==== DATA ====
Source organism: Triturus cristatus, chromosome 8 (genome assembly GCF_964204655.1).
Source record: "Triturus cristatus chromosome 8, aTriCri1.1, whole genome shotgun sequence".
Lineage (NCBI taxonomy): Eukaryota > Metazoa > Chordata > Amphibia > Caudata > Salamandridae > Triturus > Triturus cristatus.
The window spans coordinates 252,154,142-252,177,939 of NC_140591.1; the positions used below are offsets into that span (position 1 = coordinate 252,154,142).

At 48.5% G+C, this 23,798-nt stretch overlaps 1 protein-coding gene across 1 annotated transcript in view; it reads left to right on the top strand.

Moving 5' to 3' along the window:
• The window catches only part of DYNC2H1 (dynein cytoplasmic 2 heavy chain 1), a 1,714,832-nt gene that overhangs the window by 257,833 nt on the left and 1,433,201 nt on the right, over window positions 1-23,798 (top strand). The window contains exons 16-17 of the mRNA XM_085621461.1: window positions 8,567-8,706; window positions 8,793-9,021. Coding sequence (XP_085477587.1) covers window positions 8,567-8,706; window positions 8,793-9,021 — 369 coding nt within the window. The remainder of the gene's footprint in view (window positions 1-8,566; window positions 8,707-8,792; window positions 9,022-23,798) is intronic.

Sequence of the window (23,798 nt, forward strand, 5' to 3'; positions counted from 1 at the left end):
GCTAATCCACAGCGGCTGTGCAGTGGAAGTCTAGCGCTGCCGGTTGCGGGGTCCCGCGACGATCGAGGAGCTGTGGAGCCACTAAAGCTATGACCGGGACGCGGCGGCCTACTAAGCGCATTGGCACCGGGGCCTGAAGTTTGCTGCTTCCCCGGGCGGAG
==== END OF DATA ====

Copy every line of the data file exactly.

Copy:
Source organism: Triturus cristatus, chromosome 8 (genome assembly GCF_964204655.1).
Source record: "Triturus cristatus chromosome 8, aTriCri1.1, whole genome shotgun sequence".
Lineage (NCBI taxonomy): Eukaryota > Metazoa > Chordata > Amphibia > Caudata > Salamandridae > Triturus > Triturus cristatus.
The window spans coordinates 252,154,142-252,177,939 of NC_140591.1; the positions used below are offsets into that span (position 1 = coordinate 252,154,142).

At 48.5% G+C, this 23,798-nt stretch overlaps 1 protein-coding gene across 1 annotated transcript in view; it reads left to right on the top strand.

Moving 5' to 3' along the window:
• The window catches only part of DYNC2H1 (dynein cytoplasmic 2 heavy chain 1), a 1,714,832-nt gene that overhangs the window by 257,833 nt on the left and 1,433,201 nt on the right, over window positions 1-23,798 (top strand). The window contains exons 16-17 of the mRNA XM_085621461.1: window positions 8,567-8,706; window positions 8,793-9,021. Coding sequence (XP_085477587.1) covers window positions 8,567-8,706; window positions 8,793-9,021 — 369 coding nt within the window. The remainder of the gene's footprint in view (window positions 1-8,566; window positions 8,707-8,792; window positions 9,022-23,798) is intronic.

Sequence of the window (23,798 nt, forward strand, 5' to 3'; positions counted from 1 at the left end):
GCTAATCCACAGCGGCTGTGCAGTGGAAGTCTAGCGCTGCCGGTTGCGGGGTCCCGCGACGATCGAGGAGCTGTGGAGCCACTAAAGCTATGACCGGGACGCGGCGGCCTACTAAGCGCATTGGCACCGGGGCCTGAAGTTTGCTGCTTCCCCGGGCGGAG